Before you try concealing a short-barreled shotgun under your jacket or coat, you should be aware that concealing a firearm of this type is not necessarily legal, even if you have a valid concealed carry permit. This depends on your state of residence and other local ordinances.
If you were to cut down a shotgun in this manner without filing the proper ATF paperwork and paying the required tax, you would be committing a felony punishable by up to 10 years in prison and a $250,000 fine.
If you’re asking how to saw off a shotgun, you’ll have to start by determining whether owning a short-barreled shotgun is legal in your state of residence. Assuming you live in an unrestricted state, you’ll need to file ATF Form 1 (Application to Make and Register a Firearm.)
As part of the application, you’ll have to submit a payment of $200, passport photographs, and fingerprint cards. You’ll also need the signature of your chief law enforcement officer (CLEO), which could be your sheriff or chief of police. If you’re a so-called prohibited person, you can’t build or buy an NFA firearm.
The NFA process can take months, so you won’t be able to get to work immediately.
How to Make a Sawed-Off Shotgun
The term “sawed-off shotgun” refers to either a weapon built from the ground up or a weapon made from a shotgun. In the latter sense, if you take a full-length hunting or tactical shotgun and use a hacksaw to shorten the barrel and/or remove the shoulder stock, you would be fabricating a short-barreled shotgun or sawed-off shotgun.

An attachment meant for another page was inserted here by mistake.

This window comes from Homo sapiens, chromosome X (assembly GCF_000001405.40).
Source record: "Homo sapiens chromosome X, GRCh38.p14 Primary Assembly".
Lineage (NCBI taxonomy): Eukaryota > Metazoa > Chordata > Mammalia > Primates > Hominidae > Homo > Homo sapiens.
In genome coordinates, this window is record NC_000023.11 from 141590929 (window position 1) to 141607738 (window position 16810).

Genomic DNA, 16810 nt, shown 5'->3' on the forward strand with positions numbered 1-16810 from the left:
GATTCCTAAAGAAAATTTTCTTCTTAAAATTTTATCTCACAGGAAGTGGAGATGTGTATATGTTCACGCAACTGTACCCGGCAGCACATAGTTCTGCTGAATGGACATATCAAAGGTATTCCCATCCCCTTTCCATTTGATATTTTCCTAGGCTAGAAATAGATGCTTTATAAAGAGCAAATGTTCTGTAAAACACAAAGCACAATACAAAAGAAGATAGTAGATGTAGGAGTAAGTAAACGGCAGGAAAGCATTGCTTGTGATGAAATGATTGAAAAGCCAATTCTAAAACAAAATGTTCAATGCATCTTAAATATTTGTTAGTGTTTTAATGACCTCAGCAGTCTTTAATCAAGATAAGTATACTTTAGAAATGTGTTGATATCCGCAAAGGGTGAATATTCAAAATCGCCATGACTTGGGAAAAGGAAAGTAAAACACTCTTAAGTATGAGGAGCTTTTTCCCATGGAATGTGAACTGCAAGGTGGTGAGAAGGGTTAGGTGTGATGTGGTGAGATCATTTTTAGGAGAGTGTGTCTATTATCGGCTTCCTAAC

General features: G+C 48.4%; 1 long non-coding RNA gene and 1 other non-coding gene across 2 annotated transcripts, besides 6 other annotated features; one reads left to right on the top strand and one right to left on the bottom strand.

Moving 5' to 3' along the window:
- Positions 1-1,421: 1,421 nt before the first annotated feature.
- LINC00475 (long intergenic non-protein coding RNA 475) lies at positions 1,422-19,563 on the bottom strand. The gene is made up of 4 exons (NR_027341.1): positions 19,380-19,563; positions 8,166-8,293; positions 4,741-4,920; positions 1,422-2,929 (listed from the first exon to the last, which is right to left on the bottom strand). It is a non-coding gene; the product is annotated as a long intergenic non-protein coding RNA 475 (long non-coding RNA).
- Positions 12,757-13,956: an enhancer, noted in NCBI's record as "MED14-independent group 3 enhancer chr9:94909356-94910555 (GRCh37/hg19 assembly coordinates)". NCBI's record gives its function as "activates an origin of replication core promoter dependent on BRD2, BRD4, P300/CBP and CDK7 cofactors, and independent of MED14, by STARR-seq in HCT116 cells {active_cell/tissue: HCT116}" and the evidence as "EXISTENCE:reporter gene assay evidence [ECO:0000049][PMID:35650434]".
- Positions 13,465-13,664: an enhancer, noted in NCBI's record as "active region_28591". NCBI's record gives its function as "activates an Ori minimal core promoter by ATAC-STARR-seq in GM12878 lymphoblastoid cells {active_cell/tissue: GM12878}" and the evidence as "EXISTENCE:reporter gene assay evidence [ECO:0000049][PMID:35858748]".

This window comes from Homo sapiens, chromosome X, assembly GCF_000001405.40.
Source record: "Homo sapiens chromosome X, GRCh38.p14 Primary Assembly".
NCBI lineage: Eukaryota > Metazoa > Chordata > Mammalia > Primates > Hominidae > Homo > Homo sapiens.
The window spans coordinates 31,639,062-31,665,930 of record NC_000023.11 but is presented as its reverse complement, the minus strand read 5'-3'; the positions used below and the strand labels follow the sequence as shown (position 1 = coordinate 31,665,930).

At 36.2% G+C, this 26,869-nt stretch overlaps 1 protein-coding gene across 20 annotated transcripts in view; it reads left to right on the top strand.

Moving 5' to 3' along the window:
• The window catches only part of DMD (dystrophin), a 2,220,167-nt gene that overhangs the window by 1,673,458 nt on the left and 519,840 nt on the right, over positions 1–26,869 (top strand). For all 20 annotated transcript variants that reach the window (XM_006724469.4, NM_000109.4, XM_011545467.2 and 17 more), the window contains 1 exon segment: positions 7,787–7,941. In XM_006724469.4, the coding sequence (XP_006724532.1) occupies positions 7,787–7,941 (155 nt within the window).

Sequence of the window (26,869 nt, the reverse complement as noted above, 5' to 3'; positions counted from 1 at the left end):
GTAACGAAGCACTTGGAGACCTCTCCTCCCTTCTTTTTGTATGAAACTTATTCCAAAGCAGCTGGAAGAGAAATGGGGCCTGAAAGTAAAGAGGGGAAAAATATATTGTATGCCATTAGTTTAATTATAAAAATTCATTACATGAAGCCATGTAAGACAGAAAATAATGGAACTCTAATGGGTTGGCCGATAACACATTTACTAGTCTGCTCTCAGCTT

The stereotypical sawed-off shotgun is a double-barreled break-action model, usually with its barrels side by side, although over-and-under weapons also receive this treatment. In some examples, the barrels are cut to be the same length, or slightly longer, than the wooden fore-end. In pump-action shotguns, the barrel is often cut to be flush with the magazine tube cap.
The process of building a short-barreled shotgun is relatively straightforward. You can use a hacksaw to cut the barrel down, although a band saw or chop saw would be a less labor-intensive option.
Determine exactly where you want to cut the barrel and tape this part. Cut once or twice and rotate the barrel. Repeat this action until you have an even line encircling the barrel. This ensures the squareness of the barrel to prevent unevenness. You can use a metal file to remove the sharp edges and follow up with sandpaper or cloth. Alternatively, you can use a Dremel tool to clean up the edges.
If you don’t want to fill out the paperwork, pay the tax, and fabricate a sawed-off shotgun yourself, there are non-NFA shotguns that are also compact.
The Mossberg 590 Shockwave and Remington Tac-14 offer short-barreled firepower in civilian-legal (non-NFA) shotguns designated firearms by the ATF. As these shotguns never had shoulder stocks and have an overall length exceeding the legal minimum of 26 inches, they are not considered short-barreled shotguns.
However, while these shotguns may serve some of the same purposes, they can’t replicate the sense of satisfaction from learning how to saw off a shotgun yourself.
Sawed-off shotguns are legal to own, buy and build. You’ll need to file the proper paperwork, pay the fee, and then start work. These weapons can be effective tools, despite their short length.